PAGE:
Road Melts from Yellowstone Volcano's Heat
National Park Service
Firehole Lake Drive in Yellowstone National Park is melting from geothermal heat.
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Yellowstone National Park closed a popular road Thursday (July 10) after geothermal heat cooked the asphalt.
Part of Firehole Lake Drive, a scenic one-way road off of Yellowstone's main loop, was shut down for repairs when oil bubbled to the surface, damaging the blacktop, the Park Service said in a statement. The closure doesn't affect the Grand Loop Road, which sees 20,000 visitors per day during the summer.
Park spokesman Dan Hottle told Live Science that Firehole Lake Drive's surface hit 160 degrees Fahrenheit (70 degrees Celsius) on Thursday, about 30 degrees to 40 degrees F (17 to 22 degrees C) hotter than usual.
Geothermal heat radiating from Yellowstone's underground supervolcano, combined with warming from the summer sun, softened the 3.3-mile-long (5.3 kilometers) road.
Hottle noted that the road problems do not mean the volcano is showing signs of an impending eruption. "The supervolcano is not going to blow," he said.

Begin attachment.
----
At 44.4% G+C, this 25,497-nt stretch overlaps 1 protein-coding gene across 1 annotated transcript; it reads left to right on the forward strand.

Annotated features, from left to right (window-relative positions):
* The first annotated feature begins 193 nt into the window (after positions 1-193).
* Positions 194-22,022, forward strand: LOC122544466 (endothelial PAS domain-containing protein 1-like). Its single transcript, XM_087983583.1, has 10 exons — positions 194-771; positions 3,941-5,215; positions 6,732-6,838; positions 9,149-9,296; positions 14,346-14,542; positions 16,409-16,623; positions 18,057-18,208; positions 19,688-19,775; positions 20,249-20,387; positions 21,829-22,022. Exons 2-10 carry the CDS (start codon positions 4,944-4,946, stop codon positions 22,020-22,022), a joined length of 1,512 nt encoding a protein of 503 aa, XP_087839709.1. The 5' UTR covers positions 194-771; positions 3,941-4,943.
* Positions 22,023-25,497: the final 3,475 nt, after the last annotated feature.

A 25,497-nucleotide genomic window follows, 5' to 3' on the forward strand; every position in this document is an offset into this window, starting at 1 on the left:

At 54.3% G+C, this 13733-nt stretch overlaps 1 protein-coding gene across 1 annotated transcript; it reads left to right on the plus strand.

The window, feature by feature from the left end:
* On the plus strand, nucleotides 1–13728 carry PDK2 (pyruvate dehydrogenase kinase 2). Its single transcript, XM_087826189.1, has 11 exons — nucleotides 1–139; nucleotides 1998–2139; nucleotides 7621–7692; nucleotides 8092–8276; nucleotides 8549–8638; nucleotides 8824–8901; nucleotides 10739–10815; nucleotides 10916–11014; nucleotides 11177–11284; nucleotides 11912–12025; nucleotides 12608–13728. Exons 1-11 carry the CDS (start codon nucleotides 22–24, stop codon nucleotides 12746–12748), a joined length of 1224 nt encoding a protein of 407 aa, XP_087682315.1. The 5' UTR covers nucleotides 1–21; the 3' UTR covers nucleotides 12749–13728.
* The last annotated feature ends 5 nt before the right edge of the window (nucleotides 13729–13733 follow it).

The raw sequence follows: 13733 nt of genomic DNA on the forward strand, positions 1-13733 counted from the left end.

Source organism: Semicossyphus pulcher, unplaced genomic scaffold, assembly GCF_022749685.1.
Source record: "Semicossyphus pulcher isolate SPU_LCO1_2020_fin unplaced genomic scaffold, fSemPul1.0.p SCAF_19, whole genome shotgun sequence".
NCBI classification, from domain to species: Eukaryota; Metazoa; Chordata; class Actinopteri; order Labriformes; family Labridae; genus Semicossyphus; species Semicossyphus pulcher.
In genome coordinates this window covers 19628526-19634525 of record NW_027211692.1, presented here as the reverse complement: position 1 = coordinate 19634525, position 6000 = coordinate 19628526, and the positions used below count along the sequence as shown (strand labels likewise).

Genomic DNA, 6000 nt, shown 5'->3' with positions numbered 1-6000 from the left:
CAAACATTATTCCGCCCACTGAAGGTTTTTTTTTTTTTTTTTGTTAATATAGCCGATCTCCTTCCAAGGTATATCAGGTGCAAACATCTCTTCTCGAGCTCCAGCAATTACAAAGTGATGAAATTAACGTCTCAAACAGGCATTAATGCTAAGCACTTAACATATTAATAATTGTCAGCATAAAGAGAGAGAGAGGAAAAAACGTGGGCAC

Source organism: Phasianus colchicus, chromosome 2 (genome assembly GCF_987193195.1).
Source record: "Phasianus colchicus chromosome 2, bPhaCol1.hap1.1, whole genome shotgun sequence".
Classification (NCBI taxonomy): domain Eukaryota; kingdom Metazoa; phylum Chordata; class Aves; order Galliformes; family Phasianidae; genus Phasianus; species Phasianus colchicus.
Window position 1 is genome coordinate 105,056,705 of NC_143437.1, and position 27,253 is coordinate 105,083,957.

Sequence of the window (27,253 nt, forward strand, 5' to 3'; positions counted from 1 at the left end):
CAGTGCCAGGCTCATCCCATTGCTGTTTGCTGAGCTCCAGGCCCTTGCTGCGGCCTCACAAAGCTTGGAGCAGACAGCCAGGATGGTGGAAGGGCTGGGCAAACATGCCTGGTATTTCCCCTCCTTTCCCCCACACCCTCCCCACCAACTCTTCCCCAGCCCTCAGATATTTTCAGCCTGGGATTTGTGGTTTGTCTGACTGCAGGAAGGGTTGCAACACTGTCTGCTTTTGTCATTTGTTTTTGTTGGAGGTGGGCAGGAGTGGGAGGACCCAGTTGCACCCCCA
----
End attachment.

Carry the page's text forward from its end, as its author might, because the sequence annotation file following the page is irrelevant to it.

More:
Road closures from heat damage aren't unusual in Yellowstone, which has more than 10,000 geothermal features and 500 geysers. The park has previously closed Firehole Lake Drive for repairs due to heat damage, Hottle said. "This road has had this particular issue in the past, but it doesn't happen too often," he said.
The Park Service plans to work on repairs through the weekend, and hopes to reopen the road by early next week, Hottle said.
Within the next five years, the Park Service also plans to relocate a part of Grand Loop Road that takes visitors past Frying Pan Spring. "That area of the road is always buckled up and being repatched and repaired, so we're moving it away from the thermal area," Hottle said.
Original article on Live Science.
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